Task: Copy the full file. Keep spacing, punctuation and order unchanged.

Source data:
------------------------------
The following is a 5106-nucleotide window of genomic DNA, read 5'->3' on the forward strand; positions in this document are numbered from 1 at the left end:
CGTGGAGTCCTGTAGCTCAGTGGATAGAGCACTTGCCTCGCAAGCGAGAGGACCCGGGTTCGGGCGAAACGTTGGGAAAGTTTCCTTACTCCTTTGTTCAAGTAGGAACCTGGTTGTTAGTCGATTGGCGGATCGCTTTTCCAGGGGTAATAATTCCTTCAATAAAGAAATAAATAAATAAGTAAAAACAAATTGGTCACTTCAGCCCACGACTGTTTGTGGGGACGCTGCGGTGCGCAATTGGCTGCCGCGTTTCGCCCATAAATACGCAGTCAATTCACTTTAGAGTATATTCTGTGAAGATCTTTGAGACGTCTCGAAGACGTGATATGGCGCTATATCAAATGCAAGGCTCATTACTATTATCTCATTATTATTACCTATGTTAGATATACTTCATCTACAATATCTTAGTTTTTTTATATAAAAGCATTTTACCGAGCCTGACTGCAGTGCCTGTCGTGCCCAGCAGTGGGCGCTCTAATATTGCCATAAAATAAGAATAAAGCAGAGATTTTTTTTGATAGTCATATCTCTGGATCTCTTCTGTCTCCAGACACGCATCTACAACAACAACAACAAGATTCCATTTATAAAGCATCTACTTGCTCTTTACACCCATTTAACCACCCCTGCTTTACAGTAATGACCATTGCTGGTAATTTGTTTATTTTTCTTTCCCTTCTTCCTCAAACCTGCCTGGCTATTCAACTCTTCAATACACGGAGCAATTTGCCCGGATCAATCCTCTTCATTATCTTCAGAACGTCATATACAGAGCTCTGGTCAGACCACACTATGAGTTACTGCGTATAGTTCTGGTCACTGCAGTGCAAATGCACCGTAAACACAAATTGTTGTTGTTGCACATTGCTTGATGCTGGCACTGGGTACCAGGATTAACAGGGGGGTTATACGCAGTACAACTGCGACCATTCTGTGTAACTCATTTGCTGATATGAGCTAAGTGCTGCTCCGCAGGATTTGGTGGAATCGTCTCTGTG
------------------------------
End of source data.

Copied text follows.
The following is a 5106-nucleotide window of genomic DNA, read 5'->3' on the forward strand; positions in this document are numbered from 1 at the left end:
CGTGGAGTCCTGTAGCTCAGTGGATAGAGCACTTGCCTCGCAAGCGAGAGGACCCGGGTTCGGGCGAAACGTTGGGAAAGTTTCCTTACTCCTTTGTTCAAGTAGGAACCTGGTTGTTAGTCGATTGGCGGATCGCTTTTCCAGGGGTAATAATTCCTTCAATAAAGAAATAAATAAATAAGTAAAAACAAATTGGTCACTTCAGCCCACGACTGTTTGTGGGGACGCTGCGGTGCGCAATTGGCTGCCGCGTTTCGCCCATAAATACGCAGTCAATTCACTTTAGAGTATATTCTGTGAAGATCTTTGAGACGTCTCGAAGACGTGATATGGCGCTATATCAAATGCAAGGCTCATTACTATTATCTCATTATTATTACCTATGTTAGATATACTTCATCTACAATATCTTAGTTTTTTTATATAAAAGCATTTTACCGAGCCTGACTGCAGTGCCTGTCGTGCCCAGCAGTGGGCGCTCTAATATTGCCATAAAATAAGAATAAAGCAGAGATTTTTTTTGATAGTCATATCTCTGGATCTCTTCTGTCTCCAGACACGCATCTACAACAACAACAACAAGATTCCATTTATAAAGCATCTACTTGCTCTTTACACCCATTTAACCACCCCTGCTTTACAGTAATGACCATTGCTGGTAATTTGTTTATTTTTCTTTCCCTTCTTCCTCAAACCTGCCTGGCTATTCAACTCTTCAATACACGGAGCAATTTGCCCGGATCAATCCTCTTCATTATCTTCAGAACGTCATATACAGAGCTCTGGTCAGACCACACTATGAGTTACTGCGTATAGTTCTGGTCACTGCAGTGCAAATGCACCGTAAACACAAATTGTTGTTGTTGCACATTGCTTGATGCTGGCACTGGGTACCAGGATTAACAGGGGGGTTATACGCAGTACAACTGCGACCATTCTGTGTAACTCATTTGCTGATATGAGCTAAGTGCTGCTCCGCAGGATTTGGTGGAATCGTCTCTGTG